64-channel Arduino shield for generating and controlling 40kHz square-waves

I am currently working on a project where I need to be able to generate and phase shift 64, 40kHz square waves individually. It would also be nice to be able to adjust the amplitude of the signal, but not a must.

I have heard a rumor of a controller shield for Arduino Mega that allows for this with a single Arduino, but I have searched far and wide and cannot find any such thing. Also, because I need the phase differences of the signals to be fairly accurate, I think it would be easier to do this with a single Arduino (so I don't have to try to sync clocks between multiple Arduinos).

So I was just wondering if anyone here has heard of such a controller shield or could maybe suggest a different setup that would help accomplish this?

I know that this isn't a super specific question but I'm desperate for help.

Thanks!

I am currently working on a project where I need to be able to generate and phase shift 64, 40kHz square waves individually. It would also be nice to be able to adjust the amplitude of the signal, but not a must.

I have heard a rumor of a controller shield for Arduino Mega that allows for this with a single Arduino, but I have searched far and wide and cannot find any such thing. Also, because I need the phase differences of the signals to be fairly accurate, I think it would be easier to do this with a single Arduino (so I don't have to try to sync clocks between multiple Arduinos).

So I was just wondering if anyone here has heard of such a controller shield or could maybe suggest a different setup that would help accomplish this?

I know that this isn't a super specific question but I'm desperate for help.

Thanks!

Don't cross-post >:( http://forum.arduino.cc/index.php?topic=487719.msg3328164#msg3328164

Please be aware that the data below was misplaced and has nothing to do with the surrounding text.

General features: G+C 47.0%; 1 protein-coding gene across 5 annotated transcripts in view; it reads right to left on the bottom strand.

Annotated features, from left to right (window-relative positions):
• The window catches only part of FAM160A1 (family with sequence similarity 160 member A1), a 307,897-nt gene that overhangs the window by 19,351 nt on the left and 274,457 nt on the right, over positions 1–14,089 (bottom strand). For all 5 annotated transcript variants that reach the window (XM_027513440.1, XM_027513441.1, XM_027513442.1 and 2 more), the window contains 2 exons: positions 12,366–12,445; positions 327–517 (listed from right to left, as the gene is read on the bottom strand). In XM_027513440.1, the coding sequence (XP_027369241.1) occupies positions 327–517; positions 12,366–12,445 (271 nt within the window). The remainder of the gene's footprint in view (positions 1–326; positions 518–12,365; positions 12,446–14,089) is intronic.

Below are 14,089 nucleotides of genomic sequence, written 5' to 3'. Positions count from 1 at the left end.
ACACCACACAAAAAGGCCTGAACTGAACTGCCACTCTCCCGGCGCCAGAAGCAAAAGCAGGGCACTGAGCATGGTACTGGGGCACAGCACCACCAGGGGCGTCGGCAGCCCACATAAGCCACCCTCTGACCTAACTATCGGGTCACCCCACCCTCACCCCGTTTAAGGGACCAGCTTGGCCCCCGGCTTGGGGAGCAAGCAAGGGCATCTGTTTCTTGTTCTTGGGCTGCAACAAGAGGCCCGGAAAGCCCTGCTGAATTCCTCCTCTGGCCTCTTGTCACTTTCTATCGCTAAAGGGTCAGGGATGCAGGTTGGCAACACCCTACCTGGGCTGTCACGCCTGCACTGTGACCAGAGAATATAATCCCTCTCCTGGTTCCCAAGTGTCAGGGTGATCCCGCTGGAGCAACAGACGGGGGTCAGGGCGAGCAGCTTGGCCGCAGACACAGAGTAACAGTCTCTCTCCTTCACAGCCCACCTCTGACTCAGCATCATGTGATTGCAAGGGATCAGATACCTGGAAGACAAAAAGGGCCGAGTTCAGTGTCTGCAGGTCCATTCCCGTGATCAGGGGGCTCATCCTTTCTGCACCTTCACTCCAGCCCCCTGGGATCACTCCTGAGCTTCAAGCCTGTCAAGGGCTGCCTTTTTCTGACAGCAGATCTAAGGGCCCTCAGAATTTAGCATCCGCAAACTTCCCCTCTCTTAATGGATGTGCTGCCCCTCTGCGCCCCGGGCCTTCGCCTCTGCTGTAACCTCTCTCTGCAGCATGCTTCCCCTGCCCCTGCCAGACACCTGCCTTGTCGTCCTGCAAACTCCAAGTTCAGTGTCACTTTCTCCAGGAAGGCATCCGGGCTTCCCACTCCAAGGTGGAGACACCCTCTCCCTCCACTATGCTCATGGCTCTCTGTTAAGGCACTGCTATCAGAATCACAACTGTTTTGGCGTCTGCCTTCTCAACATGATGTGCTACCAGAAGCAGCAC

There exist port expander shields, but I would be surprised if there is one with that many I/O pins. Without having worked through timing, being able to update that rapidly without skewing pulses seems like a problem. This project sounds like a candidate for an FPGA solution.

40 kHz and a lot of phased outputs suggests an ultrasonic phased array. I'm intrigued if this is your project.

Threads merged.

MrMark: There exist port expander shields, but I would be surprised if there is one with that many I/O pins. Without having worked through timing, being able to update that rapidly without skewing pulses seems like a problem. This project sounds like a candidate for an FPGA solution.

40 kHz and a lot of phased outputs suggests an ultrasonic phased array. I'm intrigued if this is your project.

That's what I'm experiencing, I have seen many expander shields. I have seen however none, like you mentioned, with that many i/o pins.

I am working on an ultrasonic phased array, something similar to this paper [https://www.nature.com/articles/ncomms9661?WT.ec_id=NCOMMS-20151028&spJobID=783931636&spMailingID=49880291&spReportId=NzgzOTMxNjM2S0&spUserID=ODkwMTM2NjQyNgS2].

It's not the same, but similar hardware would be needed. I emailed the author about it and he mentioned that they used an Arduino Mega shield that allows for generation, phase modulation, and amplitude adjustment of 64 signals. I just can't seem to find it.

This may be a good candidate for FPGA indeed, thanks for the suggestion!

Also, sorry for the cross-posting everyone, I'm new, didn't realize that was frowned upon. I won't do it anymore.

Thanks